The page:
By Ryan McMaken
Nowadays, references to the New Orleans flooding of 2005 often speak of the disaster as if Hurricane Katrina was the only reason the city flooded. Rarely mentioned is the failure of the levees built by the Army Corps of Engineers. In fact, incompetently built and poorly maintained government infrastructure was a major contributing factor in the severity and ultimate cost of the disaster. For good reason, more honest observers have called the failure of the levees one of the most disastrous engineering failures in U.S. history. And yet, this government-caused disaster is often invoked as evidence of the need for more robust government — to save us from the disasters it causes.
Today, the Oroville Dam in California is near the point of failure. More than 150,000 people have been ordered to evacuate, and California officials are desperately attempting to fix what is a crumbling and poorly maintained dam.
However, if the dam fails, how will the disaster be remembered? Will future commentators admit the role of the California and federal governments in laying the groundwork for this disaster? Or will the cause of the likely-deadly Great Oroville Flood of 2017 simply be listed as "rain"?
Build Now, At Any Cost
The Oroville Dam (completed in 1968) is one of many very-large dams built in the American West during the mid-twentieth century using immense amounts of state and federal funds. Such dams include the Hoover Dam (finished 1936), Grand Coulee Dam (finished 1942), and the Glen Canyon Dam (finished 1966). Like these dams, Oroville is one of the tallest dams in the United States, and also forms one of the largest reservoirs in the nation.
Dam building became something of an obsession for government agencies from the 1930s to the 1960s with the US Army Corps of Engineers and the Bureau of Reclamation competing with each other to build more dams and bigger dams, most of which would have been impossible without federal dollars and federal control of vast swaths of Western land. The power to tax allowed governments to take on large debts at low interest rates. The dams offered huge risks and huge costs no private party could afford.
While these projects in the West were largely federal in nature, California has long been different in that its irrigation systems and dam operations have offered a more prominent role to state-level agencies. Nevertheless, the methods and politics have been similar: present every new dam as an absolutely necessary and urgent infrastructure project that must be built as soon as possible, with little regard for present or future cost.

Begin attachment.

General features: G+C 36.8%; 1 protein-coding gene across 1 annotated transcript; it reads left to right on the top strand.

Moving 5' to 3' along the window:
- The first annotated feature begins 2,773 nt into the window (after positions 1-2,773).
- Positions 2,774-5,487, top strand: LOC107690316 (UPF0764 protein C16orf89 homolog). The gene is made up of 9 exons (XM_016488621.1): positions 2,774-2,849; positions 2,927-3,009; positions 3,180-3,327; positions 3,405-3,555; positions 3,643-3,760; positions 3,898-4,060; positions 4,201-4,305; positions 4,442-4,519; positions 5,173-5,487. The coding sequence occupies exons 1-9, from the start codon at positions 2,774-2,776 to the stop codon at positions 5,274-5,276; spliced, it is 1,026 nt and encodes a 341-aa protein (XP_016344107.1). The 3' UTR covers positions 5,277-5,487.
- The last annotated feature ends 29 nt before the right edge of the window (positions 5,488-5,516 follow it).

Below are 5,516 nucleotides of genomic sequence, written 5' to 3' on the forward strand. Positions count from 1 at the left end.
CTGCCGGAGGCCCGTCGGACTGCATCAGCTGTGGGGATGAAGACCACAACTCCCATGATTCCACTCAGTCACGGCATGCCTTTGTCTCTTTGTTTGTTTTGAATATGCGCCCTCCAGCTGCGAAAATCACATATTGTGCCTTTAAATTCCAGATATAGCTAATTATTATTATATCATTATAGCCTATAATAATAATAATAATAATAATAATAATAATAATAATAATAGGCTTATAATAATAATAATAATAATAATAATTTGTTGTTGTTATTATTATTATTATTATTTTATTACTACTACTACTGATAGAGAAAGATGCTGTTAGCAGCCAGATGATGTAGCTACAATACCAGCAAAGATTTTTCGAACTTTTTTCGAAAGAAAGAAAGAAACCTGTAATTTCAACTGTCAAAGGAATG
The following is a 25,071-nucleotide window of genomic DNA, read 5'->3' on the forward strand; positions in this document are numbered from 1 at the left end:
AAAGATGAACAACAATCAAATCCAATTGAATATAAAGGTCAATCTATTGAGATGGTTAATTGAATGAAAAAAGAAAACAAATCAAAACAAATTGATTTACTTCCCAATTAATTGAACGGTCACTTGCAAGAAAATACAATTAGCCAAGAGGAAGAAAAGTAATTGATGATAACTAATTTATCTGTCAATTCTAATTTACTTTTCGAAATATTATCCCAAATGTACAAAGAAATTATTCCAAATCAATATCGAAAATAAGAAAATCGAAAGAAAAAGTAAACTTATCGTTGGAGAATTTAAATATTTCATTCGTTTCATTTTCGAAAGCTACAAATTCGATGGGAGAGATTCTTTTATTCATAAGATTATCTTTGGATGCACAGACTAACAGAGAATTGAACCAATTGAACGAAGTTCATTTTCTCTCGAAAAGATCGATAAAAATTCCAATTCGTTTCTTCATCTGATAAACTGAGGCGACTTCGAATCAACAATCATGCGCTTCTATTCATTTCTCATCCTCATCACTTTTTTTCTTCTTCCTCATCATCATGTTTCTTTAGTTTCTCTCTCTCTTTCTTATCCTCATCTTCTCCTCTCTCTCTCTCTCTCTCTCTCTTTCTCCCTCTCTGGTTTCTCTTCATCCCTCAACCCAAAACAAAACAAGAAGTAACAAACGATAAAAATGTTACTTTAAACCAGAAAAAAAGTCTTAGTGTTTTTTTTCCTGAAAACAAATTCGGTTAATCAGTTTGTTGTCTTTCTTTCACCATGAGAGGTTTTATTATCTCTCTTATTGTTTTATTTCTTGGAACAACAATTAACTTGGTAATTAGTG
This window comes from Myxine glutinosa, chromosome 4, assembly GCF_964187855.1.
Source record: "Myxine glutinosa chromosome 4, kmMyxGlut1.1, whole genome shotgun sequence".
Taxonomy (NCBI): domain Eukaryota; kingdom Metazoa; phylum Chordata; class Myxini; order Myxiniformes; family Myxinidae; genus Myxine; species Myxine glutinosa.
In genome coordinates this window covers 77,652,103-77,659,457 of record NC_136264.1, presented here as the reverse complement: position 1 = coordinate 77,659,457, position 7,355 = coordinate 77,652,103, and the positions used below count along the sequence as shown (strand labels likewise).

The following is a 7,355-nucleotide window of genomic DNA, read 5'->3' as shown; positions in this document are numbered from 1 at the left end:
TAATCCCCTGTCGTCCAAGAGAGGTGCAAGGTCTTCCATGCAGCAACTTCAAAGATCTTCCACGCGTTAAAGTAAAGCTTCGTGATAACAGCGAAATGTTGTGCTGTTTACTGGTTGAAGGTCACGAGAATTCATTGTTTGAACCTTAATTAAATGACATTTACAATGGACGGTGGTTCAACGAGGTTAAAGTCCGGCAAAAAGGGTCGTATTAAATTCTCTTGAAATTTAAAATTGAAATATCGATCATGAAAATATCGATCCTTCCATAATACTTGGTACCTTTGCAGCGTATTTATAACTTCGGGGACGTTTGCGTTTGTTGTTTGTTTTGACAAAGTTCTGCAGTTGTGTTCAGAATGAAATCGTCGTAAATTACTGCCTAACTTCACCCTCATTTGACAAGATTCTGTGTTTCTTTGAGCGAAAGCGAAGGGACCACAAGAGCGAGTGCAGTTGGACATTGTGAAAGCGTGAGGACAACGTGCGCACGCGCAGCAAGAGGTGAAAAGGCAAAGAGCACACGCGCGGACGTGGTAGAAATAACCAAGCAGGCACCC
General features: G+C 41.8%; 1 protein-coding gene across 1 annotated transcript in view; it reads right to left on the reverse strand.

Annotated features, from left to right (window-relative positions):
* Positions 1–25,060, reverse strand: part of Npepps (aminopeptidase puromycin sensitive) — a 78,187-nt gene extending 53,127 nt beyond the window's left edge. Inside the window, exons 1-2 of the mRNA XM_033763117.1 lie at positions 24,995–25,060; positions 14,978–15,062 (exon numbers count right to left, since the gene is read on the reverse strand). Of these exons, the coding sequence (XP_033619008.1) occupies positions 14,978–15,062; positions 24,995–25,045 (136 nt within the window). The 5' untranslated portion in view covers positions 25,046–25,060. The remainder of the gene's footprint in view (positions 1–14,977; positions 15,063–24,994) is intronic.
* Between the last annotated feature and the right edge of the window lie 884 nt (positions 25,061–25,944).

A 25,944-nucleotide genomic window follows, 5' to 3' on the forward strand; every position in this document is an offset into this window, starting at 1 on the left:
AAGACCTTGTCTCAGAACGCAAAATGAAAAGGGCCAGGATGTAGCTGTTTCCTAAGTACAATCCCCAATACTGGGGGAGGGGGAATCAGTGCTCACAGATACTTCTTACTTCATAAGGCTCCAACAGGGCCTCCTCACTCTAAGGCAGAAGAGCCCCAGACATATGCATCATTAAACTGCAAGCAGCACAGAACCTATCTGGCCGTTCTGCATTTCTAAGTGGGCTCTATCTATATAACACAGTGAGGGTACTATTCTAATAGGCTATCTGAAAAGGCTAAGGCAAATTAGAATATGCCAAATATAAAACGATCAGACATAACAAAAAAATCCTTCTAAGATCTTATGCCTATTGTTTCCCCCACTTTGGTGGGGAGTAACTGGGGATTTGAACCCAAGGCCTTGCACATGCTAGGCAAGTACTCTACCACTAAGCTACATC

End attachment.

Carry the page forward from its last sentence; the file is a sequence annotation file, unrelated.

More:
Oroville Dam was no different, and from the very beginning, proponents of the dam lied about its full cost.
In a lengthy analysis of the political battle to win approval for the dam, historian Marc Reisner recounted how Governor Pat Brown — father of the current governor — repeatedly fabricated numbers about the dam's true cost in order to hoodwink the voters into approving the enormously expensive project through a bond issue in 1959.
Reisner showed that more honest estimates concluded the dam would cost approximately 3 billion dollars — more than 20 billion in 2016 dollars — so Brown simply invented a number of 1.75 billion. Reisner concluded that Brown knew that "not one" state would vote for such a huge bond issue, so Brown hid the real cost. To get it passed, Brown did what politicians always do — he engaged in fear-mongering and suggested to Southern California voters that they'd run out of water without the new dam.
But even these methods nearly failed to get the dam approved. 48 of 50 counties in the state voted against the dam.1 The measure only passed because southern Californians, long used to cheap, subsidized water, were happy to see the rest of the state go into debt to pay for even more water.
Dams Need Maintenance
While everyone likes to see a shiny new dam or railroad or bridge, the problem with infrastructure projects is that they require maintenance.
Unfortunately, while it's fun to build new dams and promise cheap water to many voters and powerful special interests, maintaining those projects is less exciting.
As The Mercury News has reported, 12 years ago, both California and federal officials refused to consider a demand that California heighten precautions and maintenance standards at the Oroville Dam. In response to the demands, the Federal Energy Regulatory Commission (FERC) said the dam's emergency features were perfectly fine and that the emergency spillway "was designed to handle 350,000 cubic feet per second and the concerns were overblown."
But, in a development reminiscent of the Army Corp of Engineers' failure in New Orleans, state officials began ordering evacuations when flows over the spillway reached a mere "6,000 to 12,000 cubic feet per second" or "5 percent of the rate that FERC said was safe."
Basically, thanks to poorly maintained spillways — and perhaps other oversights — the dam itself is being eroded away, and may soon face total failure.
If it does fail, the dam will have failed less than 50 years after its initial — and very, very expensive — construction.
The "experts" assure us that this sort of thing has never happened before, of course, and it's the fault of global warming or it's just a fluke.